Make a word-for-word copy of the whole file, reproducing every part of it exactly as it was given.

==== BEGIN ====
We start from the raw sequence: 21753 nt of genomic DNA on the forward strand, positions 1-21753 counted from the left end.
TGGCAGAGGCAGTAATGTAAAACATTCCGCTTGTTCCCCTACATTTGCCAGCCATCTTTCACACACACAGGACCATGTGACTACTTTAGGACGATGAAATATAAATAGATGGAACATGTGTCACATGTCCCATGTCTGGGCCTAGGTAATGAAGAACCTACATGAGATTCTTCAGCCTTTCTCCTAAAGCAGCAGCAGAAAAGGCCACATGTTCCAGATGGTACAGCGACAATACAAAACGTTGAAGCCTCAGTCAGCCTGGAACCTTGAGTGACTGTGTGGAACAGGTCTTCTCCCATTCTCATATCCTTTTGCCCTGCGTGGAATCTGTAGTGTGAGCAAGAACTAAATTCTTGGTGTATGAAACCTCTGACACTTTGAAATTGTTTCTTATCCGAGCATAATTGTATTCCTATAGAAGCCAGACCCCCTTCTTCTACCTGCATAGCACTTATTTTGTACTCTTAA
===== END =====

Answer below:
We start from the raw sequence: 21753 nt of genomic DNA on the forward strand, positions 1-21753 counted from the left end.
TGGCAGAGGCAGTAATGTAAAACATTCCGCTTGTTCCCCTACATTTGCCAGCCATCTTTCACACACACAGGACCATGTGACTACTTTAGGACGATGAAATATAAATAGATGGAACATGTGTCACATGTCCCATGTCTGGGCCTAGGTAATGAAGAACCTACATGAGATTCTTCAGCCTTTCTCCTAAAGCAGCAGCAGAAAAGGCCACATGTTCCAGATGGTACAGCGACAATACAAAACGTTGAAGCCTCAGTCAGCCTGGAACCTTGAGTGACTGTGTGGAACAGGTCTTCTCCCATTCTCATATCCTTTTGCCCTGCGTGGAATCTGTAGTGTGAGCAAGAACTAAATTCTTGGTGTATGAAACCTCTGACACTTTGAAATTGTTTCTTATCCGAGCATAATTGTATTCCTATAGAAGCCAGACCCCCTTCTTCTACCTGCATAGCACTTATTTTGTACTCTTAA